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January 31, 2011

Gates: Polio eradication can strengthen health programs

  Bill Gates




Bill Gates today named his top priority in global health: eradicating polio. 

Why has a disease that struck just 946 people globally in 2010, at latest count, climb to the top of the list of his foundation, which has given billions of dollars in global health funding?

Gates’ answers to that question, which were made during a Webcast moderated by ABC TV’s Diane Sawyer, were illuminating – and relate to how the fight against one disease can affect others, affecting the ability of Health Ministries and their partners to build stronger health systems.

His arguments:

  • The end game is most difficult, but it is within view. If the eradication fight stops, he said, polio will spread again, reversing the progress that has reduced the number of cases by 99 percent since 1988.
  •  A world without polio will save lots of money. With eradication, it will free up “billions of dollars” over the years that would have gone to fighting polio and now could be put to other use, he said.
  •  And the fight against polio has helped strengthen other health programs, notably other efforts to increase vaccine coverage.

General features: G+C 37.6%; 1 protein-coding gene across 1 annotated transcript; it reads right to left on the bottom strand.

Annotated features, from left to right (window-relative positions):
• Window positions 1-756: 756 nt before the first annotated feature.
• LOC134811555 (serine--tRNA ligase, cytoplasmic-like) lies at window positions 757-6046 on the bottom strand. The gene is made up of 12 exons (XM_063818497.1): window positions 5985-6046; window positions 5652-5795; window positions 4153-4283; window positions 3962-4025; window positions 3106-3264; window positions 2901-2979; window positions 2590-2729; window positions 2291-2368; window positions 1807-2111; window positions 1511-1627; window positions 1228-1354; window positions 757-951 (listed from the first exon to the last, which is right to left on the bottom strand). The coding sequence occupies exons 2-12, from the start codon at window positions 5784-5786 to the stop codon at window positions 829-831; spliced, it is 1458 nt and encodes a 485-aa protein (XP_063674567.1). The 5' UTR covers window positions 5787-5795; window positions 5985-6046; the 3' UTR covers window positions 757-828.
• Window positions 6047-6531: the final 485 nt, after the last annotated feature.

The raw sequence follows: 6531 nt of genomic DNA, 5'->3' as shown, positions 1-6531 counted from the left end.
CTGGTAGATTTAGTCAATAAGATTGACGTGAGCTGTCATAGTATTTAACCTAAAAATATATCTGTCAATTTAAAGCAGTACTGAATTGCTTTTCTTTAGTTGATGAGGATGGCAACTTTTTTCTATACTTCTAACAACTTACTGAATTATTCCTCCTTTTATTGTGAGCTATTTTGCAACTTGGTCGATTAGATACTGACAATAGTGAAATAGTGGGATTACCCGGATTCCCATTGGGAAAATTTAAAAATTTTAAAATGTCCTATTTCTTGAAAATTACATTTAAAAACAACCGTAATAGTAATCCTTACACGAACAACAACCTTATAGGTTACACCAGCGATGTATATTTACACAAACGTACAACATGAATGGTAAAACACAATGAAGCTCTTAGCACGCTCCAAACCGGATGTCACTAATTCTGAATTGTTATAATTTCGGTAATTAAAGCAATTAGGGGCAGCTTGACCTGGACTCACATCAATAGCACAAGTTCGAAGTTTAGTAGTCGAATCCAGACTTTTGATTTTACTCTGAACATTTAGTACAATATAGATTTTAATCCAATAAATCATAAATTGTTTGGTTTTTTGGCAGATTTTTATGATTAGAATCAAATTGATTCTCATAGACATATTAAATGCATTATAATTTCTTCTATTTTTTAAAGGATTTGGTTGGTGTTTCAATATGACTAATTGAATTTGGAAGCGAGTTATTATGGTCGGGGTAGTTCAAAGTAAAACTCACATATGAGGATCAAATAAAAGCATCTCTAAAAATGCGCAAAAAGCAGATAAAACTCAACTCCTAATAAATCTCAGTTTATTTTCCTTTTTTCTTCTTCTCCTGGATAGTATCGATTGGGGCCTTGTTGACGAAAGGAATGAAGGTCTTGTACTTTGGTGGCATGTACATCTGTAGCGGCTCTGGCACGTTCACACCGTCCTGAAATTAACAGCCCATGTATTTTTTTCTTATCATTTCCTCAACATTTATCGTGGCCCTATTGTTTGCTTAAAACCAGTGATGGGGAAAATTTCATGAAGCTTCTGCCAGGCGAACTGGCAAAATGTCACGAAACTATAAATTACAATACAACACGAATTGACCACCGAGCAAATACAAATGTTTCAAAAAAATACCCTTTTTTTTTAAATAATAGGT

It’s the last point that is most relevant to MLI’s assistance to Ministries of Health’s efforts in bolstering their priorities. Experts have debated whether such intensive vertical approaches in health – those that target one disease, for instance, with vaccination campaigns – help create a better health system.

Those sitting with Gates on the Webcast supported his argument that a polio eradication campaign can have beneficial spill-over effects. One, Dr. Ciro de Quadros, Executive Vice President of the Sabin Vaccine Institute, said that polio eradication drives in Latin America helped create a “culture of prevention” that led to an expansion of health services.

“When you do these campaigns in the right way, you reinforce the health infrastructure,” de Quadros said. “It’s not only the eradication of the disease but it’s also the infrastructure created to introduce the other vaccines. (In Latin America), the eradication of polio was followed by the eradication of measles, and the eradication of measles was followed by the eradication of rubella.”

Helen Rees, a professor of the University of Witwatersrand in South Africa and Chair of the World Health Organization’s Strategic Advisory Group of Experts on Immunization, agreed with de Quadros that if polio eradication efforts are done properly, it can benefit other programs.

Polio vaccine campaigns open up a “gateway process,” she said. “We desperately need to strengthen vaccine services, for all of the basic childhood diseases. And on top of that, we need to introduce other vaccines, like pneumococcal vaccines, which will have a profound effect” in reducing deaths of children.

Four of MLI's five countries recorded polio cases last year: Senegal (18 cases), Nepal (6), Mali (4) and Sierra Leone (1).

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